In the Internet age, the war fought online is often as furious — if not as deadly — as the war fought on the ground. As Egypt‘s political crisis deepens, the social-media battle is one the Egyptian military, which ousted the democratically elected Islamist President Mohamed Morsi on July 3, has thus far been losing.
The generals this week took a page from the Israeli media blitz that surrounded their last Gaza offensive in November and launched some propaganda of their own. The military distributed a 36-minute video to government officials and journalists in Washington — see an edited version above — that explains their case for the removal of Morsi from power and the subsequent rooting out of his supporters from protest camps, which has claimed the lives of at least 850 people in the past week according to Reuters.
The video, which is recorded in English, clearly with an international audience in mind, claims that the pro-Morsi protesters camping out in Cairo were militants in training. It uses footage showing rioters destroying property, shooting indiscriminately at buildings, throwing a man off a roof and building barricades around their camps. “How would you like it if thousands of people camped out in your city? Where would they go to the bathroom? How do you prevent disease?” a senior Egyptian official in Washington tells me. “Now imagine they’re armed and eager to die for their cause. In New York they hardly tolerated the Occupy movement, in England [British Prime Minister David] Cameron said don’t lecture him on human rights [in relation to the 2011 summer riots].”
The video also shows in graphic detail the corpses of security personnel purportedly killed by Muslim Brotherhood supporters and shows footage of attacks on police and local authorities. “This is even before today when they killed 25 police,” another senior official notes, referring to the murder of two busloads of Egyptian police by insurgents in the Sinai on Monday. “Those responsible for the violence will not be part of the team, or the political situation,” the official continues, noting that no political prisoners are being held, only those who are being charged with felonies. Dozens of Islamist officials are reportedly being held. “This doesn’t mean the Muslim Brotherhood isn’t invited, but only those who haven’t committed crimes.”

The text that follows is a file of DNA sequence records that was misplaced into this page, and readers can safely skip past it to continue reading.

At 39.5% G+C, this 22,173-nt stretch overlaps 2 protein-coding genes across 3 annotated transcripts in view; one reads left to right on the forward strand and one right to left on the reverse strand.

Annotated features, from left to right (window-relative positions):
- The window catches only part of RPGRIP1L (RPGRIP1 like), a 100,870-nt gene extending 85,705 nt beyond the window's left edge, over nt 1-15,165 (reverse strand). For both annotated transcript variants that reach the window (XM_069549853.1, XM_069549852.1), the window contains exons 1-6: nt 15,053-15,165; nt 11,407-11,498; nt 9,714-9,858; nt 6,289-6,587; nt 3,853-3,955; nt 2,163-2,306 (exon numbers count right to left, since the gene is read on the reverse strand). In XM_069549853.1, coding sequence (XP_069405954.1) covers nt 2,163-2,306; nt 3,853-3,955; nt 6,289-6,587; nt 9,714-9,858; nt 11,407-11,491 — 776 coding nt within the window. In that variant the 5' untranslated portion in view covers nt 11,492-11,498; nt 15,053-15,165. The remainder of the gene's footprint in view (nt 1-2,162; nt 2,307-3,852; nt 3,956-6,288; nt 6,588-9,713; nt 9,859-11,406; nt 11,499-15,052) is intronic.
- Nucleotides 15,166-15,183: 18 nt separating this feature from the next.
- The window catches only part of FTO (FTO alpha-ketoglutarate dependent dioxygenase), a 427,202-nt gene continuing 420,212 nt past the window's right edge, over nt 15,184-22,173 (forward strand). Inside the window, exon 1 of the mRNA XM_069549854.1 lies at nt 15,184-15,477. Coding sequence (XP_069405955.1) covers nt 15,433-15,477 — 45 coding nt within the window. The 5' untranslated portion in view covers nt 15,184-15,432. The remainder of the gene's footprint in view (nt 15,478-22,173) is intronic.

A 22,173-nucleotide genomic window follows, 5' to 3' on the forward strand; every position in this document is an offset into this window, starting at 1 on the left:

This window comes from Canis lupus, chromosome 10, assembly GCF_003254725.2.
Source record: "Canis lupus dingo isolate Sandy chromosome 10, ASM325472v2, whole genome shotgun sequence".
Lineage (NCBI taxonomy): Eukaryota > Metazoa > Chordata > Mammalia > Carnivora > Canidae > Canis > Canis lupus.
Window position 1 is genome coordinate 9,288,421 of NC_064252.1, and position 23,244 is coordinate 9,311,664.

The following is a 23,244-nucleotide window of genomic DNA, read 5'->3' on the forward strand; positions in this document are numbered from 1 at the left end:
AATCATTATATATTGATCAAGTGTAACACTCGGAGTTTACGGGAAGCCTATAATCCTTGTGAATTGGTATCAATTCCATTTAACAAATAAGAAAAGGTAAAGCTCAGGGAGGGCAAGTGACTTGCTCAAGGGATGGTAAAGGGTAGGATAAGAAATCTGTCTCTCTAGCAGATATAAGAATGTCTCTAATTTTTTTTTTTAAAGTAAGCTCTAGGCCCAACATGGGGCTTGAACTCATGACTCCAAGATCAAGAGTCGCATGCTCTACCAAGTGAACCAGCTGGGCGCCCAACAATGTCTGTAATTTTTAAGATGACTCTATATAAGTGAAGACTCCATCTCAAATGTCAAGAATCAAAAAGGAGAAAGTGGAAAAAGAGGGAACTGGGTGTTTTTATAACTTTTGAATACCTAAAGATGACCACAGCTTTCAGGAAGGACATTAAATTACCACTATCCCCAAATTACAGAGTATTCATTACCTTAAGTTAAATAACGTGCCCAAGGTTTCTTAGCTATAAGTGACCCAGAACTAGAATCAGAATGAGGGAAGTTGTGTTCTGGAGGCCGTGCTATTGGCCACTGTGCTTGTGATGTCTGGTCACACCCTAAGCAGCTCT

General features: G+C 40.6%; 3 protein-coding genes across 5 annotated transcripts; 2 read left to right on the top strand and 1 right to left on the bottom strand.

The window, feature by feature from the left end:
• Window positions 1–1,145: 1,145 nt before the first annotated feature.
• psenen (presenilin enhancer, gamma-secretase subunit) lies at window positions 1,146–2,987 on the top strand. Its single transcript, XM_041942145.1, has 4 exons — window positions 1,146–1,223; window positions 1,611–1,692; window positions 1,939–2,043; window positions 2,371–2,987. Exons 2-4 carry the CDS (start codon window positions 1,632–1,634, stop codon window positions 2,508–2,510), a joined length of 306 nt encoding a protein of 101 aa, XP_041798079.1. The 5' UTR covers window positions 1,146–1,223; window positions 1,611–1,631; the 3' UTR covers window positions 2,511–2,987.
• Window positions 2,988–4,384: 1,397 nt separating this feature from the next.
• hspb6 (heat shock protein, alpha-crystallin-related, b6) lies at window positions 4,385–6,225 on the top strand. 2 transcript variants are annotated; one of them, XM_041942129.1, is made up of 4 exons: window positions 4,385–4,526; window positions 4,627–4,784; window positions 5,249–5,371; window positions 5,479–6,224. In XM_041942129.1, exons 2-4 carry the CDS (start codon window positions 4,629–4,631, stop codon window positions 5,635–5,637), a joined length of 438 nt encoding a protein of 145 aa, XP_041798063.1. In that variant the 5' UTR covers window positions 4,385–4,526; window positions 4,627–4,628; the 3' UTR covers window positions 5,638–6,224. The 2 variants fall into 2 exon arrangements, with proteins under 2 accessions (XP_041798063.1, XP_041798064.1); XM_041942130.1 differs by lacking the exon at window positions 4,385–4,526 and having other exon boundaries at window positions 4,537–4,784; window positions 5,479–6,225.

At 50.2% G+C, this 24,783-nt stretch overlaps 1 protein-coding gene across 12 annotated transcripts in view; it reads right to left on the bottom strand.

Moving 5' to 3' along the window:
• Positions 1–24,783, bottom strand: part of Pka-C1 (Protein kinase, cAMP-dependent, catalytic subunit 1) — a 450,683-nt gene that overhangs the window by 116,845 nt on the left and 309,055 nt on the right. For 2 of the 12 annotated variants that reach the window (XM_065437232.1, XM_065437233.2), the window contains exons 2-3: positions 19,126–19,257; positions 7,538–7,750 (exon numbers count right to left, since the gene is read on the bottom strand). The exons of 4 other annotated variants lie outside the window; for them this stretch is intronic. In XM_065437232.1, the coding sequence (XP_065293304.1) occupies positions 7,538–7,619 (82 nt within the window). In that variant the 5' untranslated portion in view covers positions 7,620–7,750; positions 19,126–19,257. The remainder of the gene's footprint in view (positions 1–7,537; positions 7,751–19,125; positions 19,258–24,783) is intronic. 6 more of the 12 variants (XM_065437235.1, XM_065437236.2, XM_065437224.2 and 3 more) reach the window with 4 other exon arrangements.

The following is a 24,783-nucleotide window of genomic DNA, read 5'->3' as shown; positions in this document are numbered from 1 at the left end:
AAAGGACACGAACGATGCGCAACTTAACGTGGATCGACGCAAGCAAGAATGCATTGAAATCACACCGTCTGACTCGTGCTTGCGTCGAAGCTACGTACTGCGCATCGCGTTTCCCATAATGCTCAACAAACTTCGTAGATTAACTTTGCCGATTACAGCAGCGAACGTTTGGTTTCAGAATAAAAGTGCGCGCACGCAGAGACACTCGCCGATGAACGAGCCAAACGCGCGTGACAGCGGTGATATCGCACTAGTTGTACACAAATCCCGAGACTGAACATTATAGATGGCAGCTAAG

The senior military officials who spoke with TIME — both declined to be identified as they said they wanted the focus to remain on the civilian interim government — said the removal of the protesters was necessary, and the longer Egypt had waited the worse it would have become. “They were building concrete walls, giving military training to their people, as you see in the video,” one of the officials says.
But the video may be too little too late. There were reports on Tuesday that Obama Administration is looking at suspending military aid to Egypt — Some $500 million of this year’s aid remains to be distributed. (Note: the money never actually goes to Egypt, it sits in a bank in the U.S. and the Egyptians use it to shop for weaponry from U.S. manufacturers.)
On Aug. 16, the National Press Club condemned the crackdown — which has already led to the deaths of four journalists — decrying “the Egyptian government-ordered violence” that’s led to hundreds of deaths and “the shooting, beating and detainment of many others.” But this video paints a different picture, showing the military’s concern for Egyptians and Egypt’s reputation abroad. “There has been a lot of misinterpretation in the U.S. and in Europe,” one official says. “We are looking forward now and starting reforms. Stability is what Egypt needs.”
Update: Here’s a link to the full video: https://www.youtube.com/watch?feature=player_embedded&v=ZgEP1NB3pLk.